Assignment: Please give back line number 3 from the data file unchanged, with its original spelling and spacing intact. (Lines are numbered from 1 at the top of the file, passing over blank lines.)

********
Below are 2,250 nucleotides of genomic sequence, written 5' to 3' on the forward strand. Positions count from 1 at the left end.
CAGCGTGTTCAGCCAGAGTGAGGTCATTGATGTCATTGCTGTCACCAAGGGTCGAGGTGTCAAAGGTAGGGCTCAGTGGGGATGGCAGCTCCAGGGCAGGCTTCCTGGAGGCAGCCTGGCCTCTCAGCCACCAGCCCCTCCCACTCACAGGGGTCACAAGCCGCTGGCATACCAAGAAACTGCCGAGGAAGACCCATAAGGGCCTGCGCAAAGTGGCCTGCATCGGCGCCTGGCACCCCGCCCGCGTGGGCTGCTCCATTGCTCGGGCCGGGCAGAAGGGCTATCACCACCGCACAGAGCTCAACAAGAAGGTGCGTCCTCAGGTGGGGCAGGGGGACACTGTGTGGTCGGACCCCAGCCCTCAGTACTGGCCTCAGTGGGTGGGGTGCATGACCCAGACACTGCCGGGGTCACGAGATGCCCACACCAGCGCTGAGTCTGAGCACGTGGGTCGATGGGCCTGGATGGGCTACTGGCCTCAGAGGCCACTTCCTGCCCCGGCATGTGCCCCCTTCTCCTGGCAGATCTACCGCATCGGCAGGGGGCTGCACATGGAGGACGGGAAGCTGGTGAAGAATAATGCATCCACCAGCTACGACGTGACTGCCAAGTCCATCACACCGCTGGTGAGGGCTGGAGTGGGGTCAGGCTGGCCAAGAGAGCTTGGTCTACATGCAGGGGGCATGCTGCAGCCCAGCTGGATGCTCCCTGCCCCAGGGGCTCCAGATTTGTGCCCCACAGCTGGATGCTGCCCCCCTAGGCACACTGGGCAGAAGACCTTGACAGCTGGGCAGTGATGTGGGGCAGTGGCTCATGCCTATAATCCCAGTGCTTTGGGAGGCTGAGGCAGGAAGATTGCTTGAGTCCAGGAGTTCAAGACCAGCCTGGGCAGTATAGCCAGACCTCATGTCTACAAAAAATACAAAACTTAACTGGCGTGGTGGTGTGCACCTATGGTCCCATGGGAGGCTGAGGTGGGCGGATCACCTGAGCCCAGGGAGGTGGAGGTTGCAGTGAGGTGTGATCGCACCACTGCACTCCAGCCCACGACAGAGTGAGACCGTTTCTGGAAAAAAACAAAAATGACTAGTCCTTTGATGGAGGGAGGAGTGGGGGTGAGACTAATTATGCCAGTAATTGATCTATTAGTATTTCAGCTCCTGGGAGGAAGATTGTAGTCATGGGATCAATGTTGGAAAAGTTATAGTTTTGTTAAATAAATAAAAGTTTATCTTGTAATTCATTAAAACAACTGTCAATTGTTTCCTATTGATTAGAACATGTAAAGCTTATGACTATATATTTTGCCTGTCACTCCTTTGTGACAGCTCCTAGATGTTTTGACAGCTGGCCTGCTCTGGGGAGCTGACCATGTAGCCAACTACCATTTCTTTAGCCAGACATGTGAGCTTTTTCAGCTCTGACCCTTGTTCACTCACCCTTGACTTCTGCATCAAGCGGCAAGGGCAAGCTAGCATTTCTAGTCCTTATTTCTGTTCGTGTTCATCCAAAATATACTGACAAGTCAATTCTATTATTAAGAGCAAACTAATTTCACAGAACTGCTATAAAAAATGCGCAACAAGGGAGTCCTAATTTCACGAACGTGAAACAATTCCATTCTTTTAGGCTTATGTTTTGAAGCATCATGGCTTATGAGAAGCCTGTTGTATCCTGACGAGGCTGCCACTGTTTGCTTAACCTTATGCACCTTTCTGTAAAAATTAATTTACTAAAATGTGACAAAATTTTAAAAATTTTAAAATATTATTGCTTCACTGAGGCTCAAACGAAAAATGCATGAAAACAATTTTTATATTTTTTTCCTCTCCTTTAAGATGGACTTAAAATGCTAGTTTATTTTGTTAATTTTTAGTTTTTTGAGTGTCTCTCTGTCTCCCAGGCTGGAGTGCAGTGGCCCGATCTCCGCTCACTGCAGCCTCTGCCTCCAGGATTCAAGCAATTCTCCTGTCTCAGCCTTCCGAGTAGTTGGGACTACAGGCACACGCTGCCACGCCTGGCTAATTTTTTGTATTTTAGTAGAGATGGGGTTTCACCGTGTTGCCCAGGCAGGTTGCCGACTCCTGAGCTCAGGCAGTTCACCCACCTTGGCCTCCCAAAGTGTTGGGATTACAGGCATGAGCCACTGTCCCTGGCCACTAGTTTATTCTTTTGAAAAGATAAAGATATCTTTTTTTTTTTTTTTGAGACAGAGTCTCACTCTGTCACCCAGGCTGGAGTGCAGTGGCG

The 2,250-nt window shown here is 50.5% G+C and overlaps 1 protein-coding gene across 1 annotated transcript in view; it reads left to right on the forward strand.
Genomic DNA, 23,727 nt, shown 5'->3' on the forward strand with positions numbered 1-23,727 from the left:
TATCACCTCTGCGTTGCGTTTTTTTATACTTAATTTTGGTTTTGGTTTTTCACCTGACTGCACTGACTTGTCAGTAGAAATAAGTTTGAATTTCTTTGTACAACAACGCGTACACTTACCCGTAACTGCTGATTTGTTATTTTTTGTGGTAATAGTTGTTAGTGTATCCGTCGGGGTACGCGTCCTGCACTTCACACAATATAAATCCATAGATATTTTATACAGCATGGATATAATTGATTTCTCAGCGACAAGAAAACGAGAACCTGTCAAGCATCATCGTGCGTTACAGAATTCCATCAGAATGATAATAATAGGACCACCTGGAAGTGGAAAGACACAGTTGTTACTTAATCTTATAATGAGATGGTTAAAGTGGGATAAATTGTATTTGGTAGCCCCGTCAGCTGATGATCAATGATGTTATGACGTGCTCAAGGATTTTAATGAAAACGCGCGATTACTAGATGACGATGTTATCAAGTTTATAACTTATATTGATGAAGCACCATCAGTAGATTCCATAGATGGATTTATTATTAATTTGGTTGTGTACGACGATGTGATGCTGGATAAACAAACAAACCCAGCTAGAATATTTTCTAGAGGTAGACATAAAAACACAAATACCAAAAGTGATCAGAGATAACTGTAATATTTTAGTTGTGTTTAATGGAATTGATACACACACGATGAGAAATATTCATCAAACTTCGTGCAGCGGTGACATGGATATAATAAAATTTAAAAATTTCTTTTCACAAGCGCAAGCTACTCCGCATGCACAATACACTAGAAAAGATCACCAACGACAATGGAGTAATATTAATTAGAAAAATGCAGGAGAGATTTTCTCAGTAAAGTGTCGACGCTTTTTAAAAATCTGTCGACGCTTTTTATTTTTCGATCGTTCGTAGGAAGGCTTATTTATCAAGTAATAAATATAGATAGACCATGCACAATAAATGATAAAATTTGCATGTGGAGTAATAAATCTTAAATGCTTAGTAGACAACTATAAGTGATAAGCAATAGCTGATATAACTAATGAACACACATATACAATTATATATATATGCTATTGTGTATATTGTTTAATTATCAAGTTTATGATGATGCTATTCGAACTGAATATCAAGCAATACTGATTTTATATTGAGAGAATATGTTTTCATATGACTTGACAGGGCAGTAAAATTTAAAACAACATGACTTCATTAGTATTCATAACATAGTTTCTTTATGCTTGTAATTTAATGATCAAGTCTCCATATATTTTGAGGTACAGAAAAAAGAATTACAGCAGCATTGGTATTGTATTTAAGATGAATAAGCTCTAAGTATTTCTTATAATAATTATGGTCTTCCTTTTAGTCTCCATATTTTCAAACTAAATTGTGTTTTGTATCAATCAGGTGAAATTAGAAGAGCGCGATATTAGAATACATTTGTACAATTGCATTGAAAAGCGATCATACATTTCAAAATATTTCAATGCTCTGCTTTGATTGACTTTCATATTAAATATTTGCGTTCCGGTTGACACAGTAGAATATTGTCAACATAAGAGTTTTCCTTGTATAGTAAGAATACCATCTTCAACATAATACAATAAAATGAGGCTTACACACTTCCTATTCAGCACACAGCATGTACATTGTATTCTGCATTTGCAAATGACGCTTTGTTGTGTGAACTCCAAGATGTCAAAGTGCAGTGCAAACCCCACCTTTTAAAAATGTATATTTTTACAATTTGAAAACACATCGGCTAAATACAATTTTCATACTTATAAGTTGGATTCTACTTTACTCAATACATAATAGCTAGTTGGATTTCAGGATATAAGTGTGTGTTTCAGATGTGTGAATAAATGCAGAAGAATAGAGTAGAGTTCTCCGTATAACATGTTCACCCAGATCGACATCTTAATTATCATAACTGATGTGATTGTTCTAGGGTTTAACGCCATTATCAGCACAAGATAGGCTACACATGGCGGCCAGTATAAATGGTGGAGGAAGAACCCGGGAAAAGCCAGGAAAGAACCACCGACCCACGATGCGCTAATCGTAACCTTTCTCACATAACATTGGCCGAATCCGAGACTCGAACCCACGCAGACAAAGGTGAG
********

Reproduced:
The 2,250-nt window shown here is 50.5% G+C and overlaps 1 protein-coding gene across 1 annotated transcript in view; it reads left to right on the forward strand.